DARPA asks industry for ideas on augmenting inertial navigation with non-GPS technologies
ARLINGTON, Va., 8 Sept. 2014. U.S. military researchers are surveying industry for technologies that augment inertial navigation systems (INS) to enable precision long-endurance navigation and precise weapon and platform maneuvers.
Officials of the U.S. Defense Advanced Research Projects Agency (DARPA) in Arlington, Va., issued a request for information Thursday (DARPA-SN-14-62) for the GPS-Free Navigation Technology Development project.
This initiative seeks information on the current state of the art and emerging technology or capabilities for the potential development of GPS-free precision navigation and homing technology, DARPA officials say.
Advanced military aircraft, missiles, and other platforms require precise navigation knowledge to perform long-endurance missions and precise terminal maneuvers. DARPA researchers are looking for small error in location relative to a selected fly-to point or feature.
Today's GPS-free precision navigation still suffers from several shortcomings, DARPA Researchers say. These include large mean-squared navigation errors over time; high acquisition, operational, and maintenance cost when compared to GPS; time-consuming and labor-intensive pre-mission analysis and planning; large supporting infrastructure for mission planning; large cost, size, weight, and power (C-SWaP) incompatible with deployment on small military platforms; and large waste heat incompatible with deployment on small platforms.
To overcome these, DARPA officials are trying to develop navigation sensor inputs that involve radar and infrared imaging; active and passive guidance by infrared sensors and radar; and using infrared, radar, and RF communications signals of opportunity for tracking.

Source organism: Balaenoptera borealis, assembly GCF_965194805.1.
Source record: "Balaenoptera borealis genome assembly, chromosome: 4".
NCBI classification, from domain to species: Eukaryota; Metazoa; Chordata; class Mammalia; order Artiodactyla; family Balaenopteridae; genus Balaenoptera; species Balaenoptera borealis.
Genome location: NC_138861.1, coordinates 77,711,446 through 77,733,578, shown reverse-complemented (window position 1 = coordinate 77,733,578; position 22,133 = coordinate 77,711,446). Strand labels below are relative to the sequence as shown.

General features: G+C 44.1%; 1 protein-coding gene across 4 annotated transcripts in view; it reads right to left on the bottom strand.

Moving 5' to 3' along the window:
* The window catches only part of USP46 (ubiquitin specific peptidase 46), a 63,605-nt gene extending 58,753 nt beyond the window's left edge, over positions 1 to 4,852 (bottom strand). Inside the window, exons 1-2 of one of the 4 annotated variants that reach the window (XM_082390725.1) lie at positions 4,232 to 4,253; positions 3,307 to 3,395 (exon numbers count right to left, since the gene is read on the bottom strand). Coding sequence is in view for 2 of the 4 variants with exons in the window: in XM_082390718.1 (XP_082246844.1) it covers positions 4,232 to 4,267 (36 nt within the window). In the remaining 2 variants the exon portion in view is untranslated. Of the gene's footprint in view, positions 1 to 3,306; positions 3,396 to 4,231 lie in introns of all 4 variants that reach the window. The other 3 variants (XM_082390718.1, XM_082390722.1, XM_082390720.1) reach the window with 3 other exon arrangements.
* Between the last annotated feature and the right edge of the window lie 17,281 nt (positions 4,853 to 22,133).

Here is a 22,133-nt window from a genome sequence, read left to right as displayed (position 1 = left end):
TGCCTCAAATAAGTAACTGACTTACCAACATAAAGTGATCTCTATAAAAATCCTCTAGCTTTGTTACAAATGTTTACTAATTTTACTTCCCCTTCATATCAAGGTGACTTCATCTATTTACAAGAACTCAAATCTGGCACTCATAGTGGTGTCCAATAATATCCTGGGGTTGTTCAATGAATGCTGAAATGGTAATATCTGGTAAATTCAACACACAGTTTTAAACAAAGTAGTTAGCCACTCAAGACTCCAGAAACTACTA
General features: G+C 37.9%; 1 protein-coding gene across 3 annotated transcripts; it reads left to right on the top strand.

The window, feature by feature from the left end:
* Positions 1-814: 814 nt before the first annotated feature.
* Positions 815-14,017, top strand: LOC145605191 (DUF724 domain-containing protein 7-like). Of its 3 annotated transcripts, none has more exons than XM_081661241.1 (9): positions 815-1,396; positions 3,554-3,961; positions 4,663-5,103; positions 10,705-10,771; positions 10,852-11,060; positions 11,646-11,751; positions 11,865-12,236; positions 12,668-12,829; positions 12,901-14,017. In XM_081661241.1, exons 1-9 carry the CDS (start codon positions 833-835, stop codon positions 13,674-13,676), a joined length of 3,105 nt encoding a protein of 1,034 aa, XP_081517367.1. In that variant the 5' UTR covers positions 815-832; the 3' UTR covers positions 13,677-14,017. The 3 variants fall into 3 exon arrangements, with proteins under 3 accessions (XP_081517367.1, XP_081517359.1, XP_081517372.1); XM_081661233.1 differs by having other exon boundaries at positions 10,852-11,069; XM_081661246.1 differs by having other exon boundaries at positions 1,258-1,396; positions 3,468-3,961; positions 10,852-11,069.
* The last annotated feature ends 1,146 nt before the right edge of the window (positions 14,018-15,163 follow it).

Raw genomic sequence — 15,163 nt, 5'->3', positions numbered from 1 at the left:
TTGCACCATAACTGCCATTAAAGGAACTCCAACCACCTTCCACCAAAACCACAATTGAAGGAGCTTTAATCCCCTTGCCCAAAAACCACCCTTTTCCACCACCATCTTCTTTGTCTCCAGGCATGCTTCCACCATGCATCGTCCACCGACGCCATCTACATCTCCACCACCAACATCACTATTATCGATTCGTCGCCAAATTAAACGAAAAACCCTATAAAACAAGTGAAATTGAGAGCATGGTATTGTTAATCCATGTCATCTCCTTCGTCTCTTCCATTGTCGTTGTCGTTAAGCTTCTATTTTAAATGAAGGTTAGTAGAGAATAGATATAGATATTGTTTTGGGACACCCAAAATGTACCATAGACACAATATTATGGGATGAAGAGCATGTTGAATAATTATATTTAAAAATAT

Proposed solutions should have navigation and homing precision at least as good as GPS; come in small C-SWaP packages; the ability to operate over denied areas; the ability to hide the location of the mission platform to attack; be applicable to many kinds of aircraft and air-launched munitions; have short pre-launch latency; require little or no human intervention; and keep data throughput to a minimum.
DARPA researchers only are interested in technologies to augment inertial-based navigation and homing systems, not in inertial-only approaches.
Industry ideas should involve sensing modalities and sensors for precise GPS-free homing; the role of automatic target recognition in precise GPS-free homing; cross-modality image and signal processing necessary for navigation accuracy; how to hand one sensing modality off to another; real and virtual 3D digital elevation models that would be necessary; amount of pre-launch navigation and mission planning that would be necessary; supporting tools required; the guidance and control technologies that best could exploit a GPS-free navigation and homing system; and the key technology developments necessary for GPS-free precision navigation.
DARPA officials will use the suggestions they receive from industry to decided whether or not to pursue a GPS-free precision navigation technology development program.
More information is online at https://www.fbo.gov/spg/ODA/DARPA/CMO/DARPA-SN-14-62/listing.html.